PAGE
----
The New York Racing Association violated state law for its no-bid contract with a politically connected law firm, a New York state investigation has found.
The New York Racing Association reported total net operating losses of $34.28 million in 2007. That figure is nearly double from 2006, when total net losses reached $17.83 million.
Premier Turf Club has added Keeneland content to its list of track offerings, building on a business model that has allowed the North Dakota-based advance deposit wagering entity to realize four-fold growth in handle in the last few months.
With the March 12 announcement of the resignation of New York Gov. Eliot Spitzer effective March 17, officials at the New York Racing Association said they don't anticipate his resignation would affect recent legislation that grants NYRA a new franchise. It could, however, impact other aspects of the franchise moving forward.
The New York Racing Association, which has had to delay its emergence from Chapter 11 bankruptcy protection, was given another extension by the state to continue racing at its tracks.
Officials cautioned that a delay in the New York Racing Association emerging from Chapter 11 bankruptcy protection is not a sign of a larger problem for the deal giving NYRA a new 25-year franchise extension.
HorseRacing TV began showing races from Aqueduct Feb. 21 after being granted the non-exclusive rights to provide the New York Racing Association circuit to its viewers as the result of an agreement reached in late December.
Legislation giving the New York Racing Association a 25-year extension of its exclusive Thoroughbred franchise was signed Feb. 19, Gov. Eliot Spitzer said. Meanwhile, the mayor of New York City reiterated that New York City Off-Track Betting Corp. can't continue under its current arrangement with the state.
The New York Racing Association, written off as dead a year ago by its competitors, has won the rights to a 25-year exclusive franchise to continue operating Aqueduct, Belmont, and Saratoga racetracks.
- By Tom Precious
The New York Racing Association will run racing for the next 25 years under legislation approved February 13 that provides hundreds of millions of dollars in direct aid and loan forgiveness to NYRA and new oversight abilities by the state.
The New York Racing Association, in control of Thoroughbred racing in the state since 1955, will continue to run racing under a deal that came together Feb. 12 at the state Capitol in Albany, government and industry sources say.
The New York Racing Association has posted a notice on its Web site informing racing fans and its NYRA Rewards members of the possible shutdown of racing at Aqueduct as of Wednesday, Feb. 13.
Negotiators on February 11 failed again to broker a new Thoroughbred franchise deal in New York, raising the chances that Aqueduct could go dark later this week.
While unveiling what he called the framework of a Thoroughbred franchise agreement, Senate Majority Leader Joseph Bruno blasted the New York Racing Association Feb. 7 for attempting to scare its workers and horsemen by threatening a shutdown Feb. 14.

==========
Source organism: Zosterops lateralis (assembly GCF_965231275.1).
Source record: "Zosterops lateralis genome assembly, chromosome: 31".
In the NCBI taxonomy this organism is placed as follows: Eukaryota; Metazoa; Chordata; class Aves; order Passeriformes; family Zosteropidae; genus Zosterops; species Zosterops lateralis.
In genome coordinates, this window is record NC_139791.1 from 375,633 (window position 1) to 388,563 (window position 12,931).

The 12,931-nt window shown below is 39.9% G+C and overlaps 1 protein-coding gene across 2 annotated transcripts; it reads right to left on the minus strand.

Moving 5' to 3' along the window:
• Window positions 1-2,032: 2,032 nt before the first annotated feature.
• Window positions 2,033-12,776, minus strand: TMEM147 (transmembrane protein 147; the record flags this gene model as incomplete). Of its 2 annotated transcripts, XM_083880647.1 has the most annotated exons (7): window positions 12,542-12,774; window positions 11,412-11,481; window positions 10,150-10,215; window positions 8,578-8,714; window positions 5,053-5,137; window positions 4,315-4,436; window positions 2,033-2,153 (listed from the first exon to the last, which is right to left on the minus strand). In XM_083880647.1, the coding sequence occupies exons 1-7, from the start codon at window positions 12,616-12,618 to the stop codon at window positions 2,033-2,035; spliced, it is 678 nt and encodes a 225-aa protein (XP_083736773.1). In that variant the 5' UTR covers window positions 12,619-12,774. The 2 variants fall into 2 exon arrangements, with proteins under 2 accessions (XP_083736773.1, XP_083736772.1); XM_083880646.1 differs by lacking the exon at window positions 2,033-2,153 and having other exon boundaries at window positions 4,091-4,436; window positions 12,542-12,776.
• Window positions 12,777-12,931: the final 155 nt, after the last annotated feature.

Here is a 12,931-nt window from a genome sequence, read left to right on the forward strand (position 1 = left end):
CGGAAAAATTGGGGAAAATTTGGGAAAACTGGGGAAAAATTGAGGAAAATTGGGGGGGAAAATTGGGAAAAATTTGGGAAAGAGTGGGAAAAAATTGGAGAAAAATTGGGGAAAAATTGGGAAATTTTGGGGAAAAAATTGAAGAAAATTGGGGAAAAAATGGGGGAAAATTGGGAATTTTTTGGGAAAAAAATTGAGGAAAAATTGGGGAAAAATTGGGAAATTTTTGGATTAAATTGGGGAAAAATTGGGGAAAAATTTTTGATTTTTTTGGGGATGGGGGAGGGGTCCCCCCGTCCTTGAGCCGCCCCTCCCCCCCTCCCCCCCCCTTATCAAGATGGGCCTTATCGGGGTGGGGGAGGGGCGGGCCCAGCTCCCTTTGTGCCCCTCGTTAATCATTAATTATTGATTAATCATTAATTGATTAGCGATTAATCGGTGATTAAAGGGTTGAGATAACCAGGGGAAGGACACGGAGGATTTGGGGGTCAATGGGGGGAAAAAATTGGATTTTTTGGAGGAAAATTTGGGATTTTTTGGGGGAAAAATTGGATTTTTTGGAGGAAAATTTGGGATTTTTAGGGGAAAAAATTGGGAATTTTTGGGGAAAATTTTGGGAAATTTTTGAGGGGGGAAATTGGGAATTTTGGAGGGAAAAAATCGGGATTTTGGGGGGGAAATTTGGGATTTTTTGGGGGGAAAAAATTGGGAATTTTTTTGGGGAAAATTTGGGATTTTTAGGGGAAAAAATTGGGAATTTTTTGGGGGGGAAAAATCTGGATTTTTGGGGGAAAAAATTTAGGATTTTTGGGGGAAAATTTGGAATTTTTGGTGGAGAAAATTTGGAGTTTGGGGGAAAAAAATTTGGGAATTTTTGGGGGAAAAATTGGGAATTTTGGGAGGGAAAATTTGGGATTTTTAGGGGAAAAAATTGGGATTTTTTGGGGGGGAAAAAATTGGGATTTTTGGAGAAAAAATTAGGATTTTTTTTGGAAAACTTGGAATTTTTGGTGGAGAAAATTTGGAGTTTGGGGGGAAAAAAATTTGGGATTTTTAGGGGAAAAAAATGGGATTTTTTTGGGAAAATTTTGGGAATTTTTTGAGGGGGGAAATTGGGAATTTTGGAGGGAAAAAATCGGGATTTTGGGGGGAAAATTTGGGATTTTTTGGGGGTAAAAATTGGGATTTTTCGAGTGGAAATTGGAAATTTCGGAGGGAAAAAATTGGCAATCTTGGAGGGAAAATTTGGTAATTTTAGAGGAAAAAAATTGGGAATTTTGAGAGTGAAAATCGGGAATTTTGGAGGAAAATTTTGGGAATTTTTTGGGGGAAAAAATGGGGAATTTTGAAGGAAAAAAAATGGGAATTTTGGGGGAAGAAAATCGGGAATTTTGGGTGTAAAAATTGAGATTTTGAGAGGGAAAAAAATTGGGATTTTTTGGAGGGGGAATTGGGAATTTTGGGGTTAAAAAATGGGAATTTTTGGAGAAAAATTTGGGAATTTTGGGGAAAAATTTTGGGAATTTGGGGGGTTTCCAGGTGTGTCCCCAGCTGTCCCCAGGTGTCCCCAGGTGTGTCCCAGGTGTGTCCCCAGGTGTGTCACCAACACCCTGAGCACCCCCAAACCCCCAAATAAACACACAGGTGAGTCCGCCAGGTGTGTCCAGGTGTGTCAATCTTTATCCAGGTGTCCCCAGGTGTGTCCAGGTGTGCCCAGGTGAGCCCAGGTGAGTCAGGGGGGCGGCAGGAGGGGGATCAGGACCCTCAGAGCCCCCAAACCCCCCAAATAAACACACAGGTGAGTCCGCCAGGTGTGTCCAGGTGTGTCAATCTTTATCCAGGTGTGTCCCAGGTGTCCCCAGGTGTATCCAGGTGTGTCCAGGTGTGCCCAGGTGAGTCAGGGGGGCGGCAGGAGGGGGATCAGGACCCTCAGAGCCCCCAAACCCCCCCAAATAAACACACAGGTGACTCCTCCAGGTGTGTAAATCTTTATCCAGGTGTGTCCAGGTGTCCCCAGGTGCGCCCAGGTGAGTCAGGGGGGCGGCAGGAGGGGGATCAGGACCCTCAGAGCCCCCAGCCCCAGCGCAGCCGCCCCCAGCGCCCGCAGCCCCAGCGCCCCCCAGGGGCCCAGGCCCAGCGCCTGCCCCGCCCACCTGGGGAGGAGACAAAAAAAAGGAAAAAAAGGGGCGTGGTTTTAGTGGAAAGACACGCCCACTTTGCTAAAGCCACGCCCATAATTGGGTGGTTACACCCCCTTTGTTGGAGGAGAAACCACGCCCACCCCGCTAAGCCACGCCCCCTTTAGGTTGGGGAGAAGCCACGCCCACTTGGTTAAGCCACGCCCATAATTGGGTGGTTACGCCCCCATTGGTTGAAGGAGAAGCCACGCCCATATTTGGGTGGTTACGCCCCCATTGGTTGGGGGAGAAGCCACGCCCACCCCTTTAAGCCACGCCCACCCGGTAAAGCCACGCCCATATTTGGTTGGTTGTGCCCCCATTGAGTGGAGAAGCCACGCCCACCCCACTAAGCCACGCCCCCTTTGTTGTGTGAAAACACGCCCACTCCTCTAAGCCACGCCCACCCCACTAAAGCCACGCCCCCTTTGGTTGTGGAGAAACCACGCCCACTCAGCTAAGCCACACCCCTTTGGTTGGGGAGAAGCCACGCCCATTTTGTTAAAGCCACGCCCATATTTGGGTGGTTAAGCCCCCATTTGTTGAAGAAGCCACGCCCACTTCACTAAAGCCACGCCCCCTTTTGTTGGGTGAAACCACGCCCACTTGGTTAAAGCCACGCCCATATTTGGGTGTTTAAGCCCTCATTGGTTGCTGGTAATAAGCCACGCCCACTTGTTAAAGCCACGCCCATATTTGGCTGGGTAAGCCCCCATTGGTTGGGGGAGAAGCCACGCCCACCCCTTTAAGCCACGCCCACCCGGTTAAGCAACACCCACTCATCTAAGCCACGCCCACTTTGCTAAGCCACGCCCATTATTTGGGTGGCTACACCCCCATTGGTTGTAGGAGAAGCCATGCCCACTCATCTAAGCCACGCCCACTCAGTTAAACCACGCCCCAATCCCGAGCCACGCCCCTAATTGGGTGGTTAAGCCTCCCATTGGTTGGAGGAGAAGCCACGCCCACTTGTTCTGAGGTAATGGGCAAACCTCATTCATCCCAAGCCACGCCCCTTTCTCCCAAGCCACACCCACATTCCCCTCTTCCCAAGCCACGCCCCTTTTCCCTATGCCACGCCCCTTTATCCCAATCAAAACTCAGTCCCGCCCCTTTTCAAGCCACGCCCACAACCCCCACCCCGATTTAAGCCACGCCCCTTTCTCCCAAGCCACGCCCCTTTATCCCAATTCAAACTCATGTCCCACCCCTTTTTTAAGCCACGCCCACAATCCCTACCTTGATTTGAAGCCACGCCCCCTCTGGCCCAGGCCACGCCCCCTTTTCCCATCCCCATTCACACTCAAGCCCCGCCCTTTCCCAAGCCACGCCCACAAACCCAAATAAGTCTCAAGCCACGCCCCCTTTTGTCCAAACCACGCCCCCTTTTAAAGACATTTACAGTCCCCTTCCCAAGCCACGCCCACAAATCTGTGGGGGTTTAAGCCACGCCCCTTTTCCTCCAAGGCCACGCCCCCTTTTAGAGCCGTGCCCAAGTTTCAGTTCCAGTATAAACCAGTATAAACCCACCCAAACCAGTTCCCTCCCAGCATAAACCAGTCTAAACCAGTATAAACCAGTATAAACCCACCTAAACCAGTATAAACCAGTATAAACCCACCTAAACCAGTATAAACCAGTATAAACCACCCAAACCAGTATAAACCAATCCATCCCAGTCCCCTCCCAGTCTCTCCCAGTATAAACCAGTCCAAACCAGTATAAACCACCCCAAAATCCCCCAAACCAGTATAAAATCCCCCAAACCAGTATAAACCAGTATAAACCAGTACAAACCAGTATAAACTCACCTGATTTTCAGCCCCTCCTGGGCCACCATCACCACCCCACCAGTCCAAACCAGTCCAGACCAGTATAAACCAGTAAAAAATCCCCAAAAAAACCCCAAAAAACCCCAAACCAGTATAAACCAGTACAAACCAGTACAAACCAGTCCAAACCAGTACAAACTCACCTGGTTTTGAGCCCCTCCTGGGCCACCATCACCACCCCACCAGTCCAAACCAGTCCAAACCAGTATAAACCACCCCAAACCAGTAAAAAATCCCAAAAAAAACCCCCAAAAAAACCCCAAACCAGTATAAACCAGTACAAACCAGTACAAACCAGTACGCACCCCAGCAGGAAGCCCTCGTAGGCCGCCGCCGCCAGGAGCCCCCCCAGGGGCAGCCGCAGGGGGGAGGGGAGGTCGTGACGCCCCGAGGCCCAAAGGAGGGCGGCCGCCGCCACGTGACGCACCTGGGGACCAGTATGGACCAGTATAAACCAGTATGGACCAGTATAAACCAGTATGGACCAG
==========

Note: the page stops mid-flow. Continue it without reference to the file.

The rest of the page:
A tentative deal is within reach to give the New York Racing Association a 25-year franchise to run Aqueduct, Belmont Park, and Saratoga, legislative sources said Feb. 6, the same day NYRA indicated live racing at Aqueduct could end Feb. 14.
The New York Racing Association is working on putting a "contingency plan" in place should Aqueduct be forced to close Feb. 14, NYRA's president and chief executive Charles Hayward said Feb. 5.
With another deadline looming that could shut down racing at Aqueduct Feb. 14, rumors are circulating among horsemen that the New York Racing Association might not be willing to accept another temporary extension to keep racing going.
Negotiators in New York have agreed to another temporary extension to keep racing operating while talks continue on a longer-term franchise deal to operate Aqueduct, Belmont Park, and Saratoga, officials said Jan. 21.
Negotiators trying to reach a deal on a new Thoroughbred franchise in New York are still at an impasse, and now the talks have turned to approving another extension to permit the New York Racing Association to temporarily continue running racing.
The New York Thoroughbred Horsemen's Association released a statement Jan. 10 urging the state to address issues of importance to the 6,000 members of its group as negotiations continue on the long-term extension of the New York Racing Association franchise.
The temporary extension given to the New York Racing Association to operate Aqueduct has allowed government officials to boost the rhetorical wars against each other over the failure to devise a long-term franchise deal.
Racing will continue to be run at Aqueduct on New Year's Day under an agreement reached Dec. 31, but government negotiators failed to resolve the permanent Thoroughbred franchise issue in New York.
Though state racing regulators failed to approve a temporary license for the New York Racing Association to continue racing in January while talks about a permanent franchise deal continue, NYRA struck a deal with the state to continue operating Aqueduct through Jan. 23.
The New York Racing Association has entered into a content exchange agreement with TrackNet Media Group for 2008, NYRA officials said Dec. 28. In addition, NYRA has new deals with TVG and Youbet.com for the upcoming year.